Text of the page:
Teague Won't Make Instant Impact, But Injects Bulls With Flexibility, Long-Term Potential
Chicago's draft did not eliminate the need for a sharpshooter to pair with Derrick Rose.
Here were Bulls general manager Gar Forman and Tom Thibodeau in the war room, pondering the Bulls’ possible selection with the 29th overall pick and laying out their plan of attack amid an area in the draft where teams historically look to fill the end of their bench – never mind look to fill a hole.
Yet, that’s the spot Rose left the Bulls when he tore his ACL exactly two months prior to Thursday. It’s the circumstance that the Bulls will now thrust Marquis Teague, a point guard out of Kentucky, into after selecting him with the 29th pick.
The Bulls passed on several well-regarded prospects in the process, including Vanderbilt’s Jeff Taylor and UC Santa Barbra’s Orlando Johnson. At 6-foot-7, Taylor brought an NBA-ready frame and the defensive credentials as a three-time member of the SEC All-Defensive team and shooting touch that would have fit the Bulls’ mold. Johnson, for his part, was known as a knock-down shooter – a trait many observers believe the Bulls need.
For weeks, Forman repeatedly said the Bulls would head into this draft and offseason prioritizing the long-term. The 19-year-old Teague promises to be in the league for a while. But the selection was not made to improve the team next season as much as it was about adding a player to the point guard position that had been empty. Rose will be sidelined for a significant portion of next season and John Lucas III, Mike James and likely C.J. Watson are all unrestricted free agents.
In his lone season at Kentucky, Teague averaged 9.4 points and 4.8 assists. He had some terrific games throughout the campaign, but he truly stepped up his game during the tournament – highlighted by a 24-point, seven-assist performance against Iowa State. However, his shooting outputs were mediocre, 41.2 percent from the field and 32.5 percent from three-point range, and his jump shot has been the biggest knock.
Still, Teague has been lauded as a pick-and-roll creator and a crafty penetrator to go along with his impressive athleticism. Yes, those are the attributes most often used regarding Rose, but make no mistake: Teague will be a role player who is set to combine with a mix of guys all preparing to take on the challenge of burdening the offensive load left by the 2011 MVP. Thibodeau’s offense revolves around the point guard, a style guys such as Watson and Lucas have thrived under, and it also contains pick-and-roll play after pick-and-roll play.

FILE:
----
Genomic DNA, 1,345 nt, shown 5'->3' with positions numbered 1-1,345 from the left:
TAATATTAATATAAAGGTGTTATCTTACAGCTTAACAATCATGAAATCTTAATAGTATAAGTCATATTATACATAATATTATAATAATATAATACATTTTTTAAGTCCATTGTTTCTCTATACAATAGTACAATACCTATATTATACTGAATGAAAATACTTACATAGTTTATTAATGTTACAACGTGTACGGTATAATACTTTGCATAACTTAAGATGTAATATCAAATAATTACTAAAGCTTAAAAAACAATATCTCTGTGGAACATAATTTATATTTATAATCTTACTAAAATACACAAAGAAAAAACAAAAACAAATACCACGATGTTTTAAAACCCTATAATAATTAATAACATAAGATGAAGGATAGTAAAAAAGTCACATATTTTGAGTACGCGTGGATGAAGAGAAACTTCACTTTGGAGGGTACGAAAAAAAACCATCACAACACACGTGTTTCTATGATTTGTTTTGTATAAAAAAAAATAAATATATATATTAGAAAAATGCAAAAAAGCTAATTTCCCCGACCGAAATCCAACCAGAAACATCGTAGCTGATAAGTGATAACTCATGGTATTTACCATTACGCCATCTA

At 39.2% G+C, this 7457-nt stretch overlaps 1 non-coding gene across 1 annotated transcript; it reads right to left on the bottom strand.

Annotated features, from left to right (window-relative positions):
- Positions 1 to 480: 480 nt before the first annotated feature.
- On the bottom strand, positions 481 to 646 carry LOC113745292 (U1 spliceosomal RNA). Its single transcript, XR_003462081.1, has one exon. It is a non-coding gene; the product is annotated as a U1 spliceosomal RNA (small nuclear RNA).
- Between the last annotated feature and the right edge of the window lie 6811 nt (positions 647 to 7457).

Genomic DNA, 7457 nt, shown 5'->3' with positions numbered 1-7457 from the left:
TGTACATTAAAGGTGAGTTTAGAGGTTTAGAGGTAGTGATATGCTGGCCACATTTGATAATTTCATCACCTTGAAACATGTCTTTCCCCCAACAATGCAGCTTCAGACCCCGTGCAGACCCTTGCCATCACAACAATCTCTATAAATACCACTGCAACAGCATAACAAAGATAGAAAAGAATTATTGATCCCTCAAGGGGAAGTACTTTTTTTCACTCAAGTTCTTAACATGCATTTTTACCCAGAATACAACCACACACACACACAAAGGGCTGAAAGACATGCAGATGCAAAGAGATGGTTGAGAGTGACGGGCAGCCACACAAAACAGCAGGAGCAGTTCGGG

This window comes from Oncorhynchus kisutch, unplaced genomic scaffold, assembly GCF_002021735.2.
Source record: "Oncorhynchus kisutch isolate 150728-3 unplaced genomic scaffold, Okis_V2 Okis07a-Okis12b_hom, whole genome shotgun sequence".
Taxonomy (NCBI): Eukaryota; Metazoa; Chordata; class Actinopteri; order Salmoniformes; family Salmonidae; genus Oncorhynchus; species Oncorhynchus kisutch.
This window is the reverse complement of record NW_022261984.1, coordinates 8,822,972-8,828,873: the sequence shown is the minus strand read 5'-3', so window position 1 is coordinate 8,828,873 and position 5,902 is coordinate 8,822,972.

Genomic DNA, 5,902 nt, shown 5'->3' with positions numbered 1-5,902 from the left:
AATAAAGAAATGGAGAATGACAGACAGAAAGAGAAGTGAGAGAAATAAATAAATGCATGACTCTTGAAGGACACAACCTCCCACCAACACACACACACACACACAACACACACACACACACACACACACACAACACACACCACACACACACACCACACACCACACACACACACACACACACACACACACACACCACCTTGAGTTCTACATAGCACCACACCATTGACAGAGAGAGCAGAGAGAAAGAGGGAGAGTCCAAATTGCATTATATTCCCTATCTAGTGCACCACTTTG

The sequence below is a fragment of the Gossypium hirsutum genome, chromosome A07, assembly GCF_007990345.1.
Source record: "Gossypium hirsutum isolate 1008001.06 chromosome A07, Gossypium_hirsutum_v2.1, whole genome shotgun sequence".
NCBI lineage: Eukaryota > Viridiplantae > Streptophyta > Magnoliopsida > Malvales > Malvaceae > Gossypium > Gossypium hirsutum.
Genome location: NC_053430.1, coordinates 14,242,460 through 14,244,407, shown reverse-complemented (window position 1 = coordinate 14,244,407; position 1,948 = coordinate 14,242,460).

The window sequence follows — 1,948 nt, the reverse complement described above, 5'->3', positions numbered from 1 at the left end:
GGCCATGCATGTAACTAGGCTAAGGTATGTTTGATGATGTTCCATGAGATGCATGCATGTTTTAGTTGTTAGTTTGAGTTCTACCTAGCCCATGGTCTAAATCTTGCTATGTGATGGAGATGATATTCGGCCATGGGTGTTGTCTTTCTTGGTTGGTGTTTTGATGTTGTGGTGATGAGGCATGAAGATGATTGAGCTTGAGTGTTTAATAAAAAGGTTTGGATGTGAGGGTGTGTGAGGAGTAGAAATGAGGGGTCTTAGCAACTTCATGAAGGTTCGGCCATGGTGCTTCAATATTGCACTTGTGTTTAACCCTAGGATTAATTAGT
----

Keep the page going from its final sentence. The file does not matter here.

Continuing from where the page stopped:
Teague is not Rose, nor even his brother Jeff Teague. Nevertheless, it is apparent that his skill set has upside in its own unique way, and he does appear to have a much more fluid jumper and sleeker handles than his brother.
“He’s his own player,” Thibodeau told reporters late Thursday night. “He’s got different strengths than his brother, and he’s different than Derrick. But he’s a very good player, he did a good job of running his team … and it’s important for him to have a big summer here.
“The first part is learning how to be a pro and then it’s going to be based on performance, how he does. He has to learn our system, learn the league, and then we’ll see where we are.”
Even though it is hard to imagine Teague being handed over the keys immediately, he will have ample opportunity to shine under Thibodeau’s point guard-oriented schemes. The situation could shift even more in Teague’s favor depending on the statuses of Watson and Lucas.
It is almost certain that both will not return together, but Lucas seems more likely to return given the love he’s shown for his teammates and for the city. Whether it is either Watson or Lucas or someone else, the Bulls plan to sign a fill-in starter through free agency rather than giving Teague the job from the outset – a wise decision, and one that is made easier given the fact that Teague could very well serve as a viable backup, which would give the Bulls flexibility in terms of their financial state.
“Obviously, it’s going to take a number of guys to make up for the load that we miss when Derrick’s out,” Forman said. “The point guard is one of the positions we still need to address as we go into free agency and that’s something we’ll look at starting Sunday.”
For the longest time, the Bulls have made it a point to draft winners, players who come from established programs, and have put stock into the character prospects display. Teague played a major role in the Wildcats’ national championship, has received top-tier tutelage from John Calipari – Rose’s former coach – and the Bulls believe he has a strong belief about him, a sharp sense of self that is aided by confidence.
“All the reports, all the background that we did on him, everybody said he’s very, very competitive,” Forman told the assembled media. “He’s a winner, and that’s something we’ve stressed: [Players] that have experienced winning.”
Despite all the rumors surrounding the potential of deals involving big-name players like Luol Deng and Joakim Noah, the Bulls stood pat Thursday as expected, instead injecting themselves with a guard who has a high motor, a repertoire suited for the team’s game plan. And yet, it would be fair to wonder whether Teague would have been the pick had Rose not blew out his knee exactly two months from draft night – thrusting Teague in this precarious position.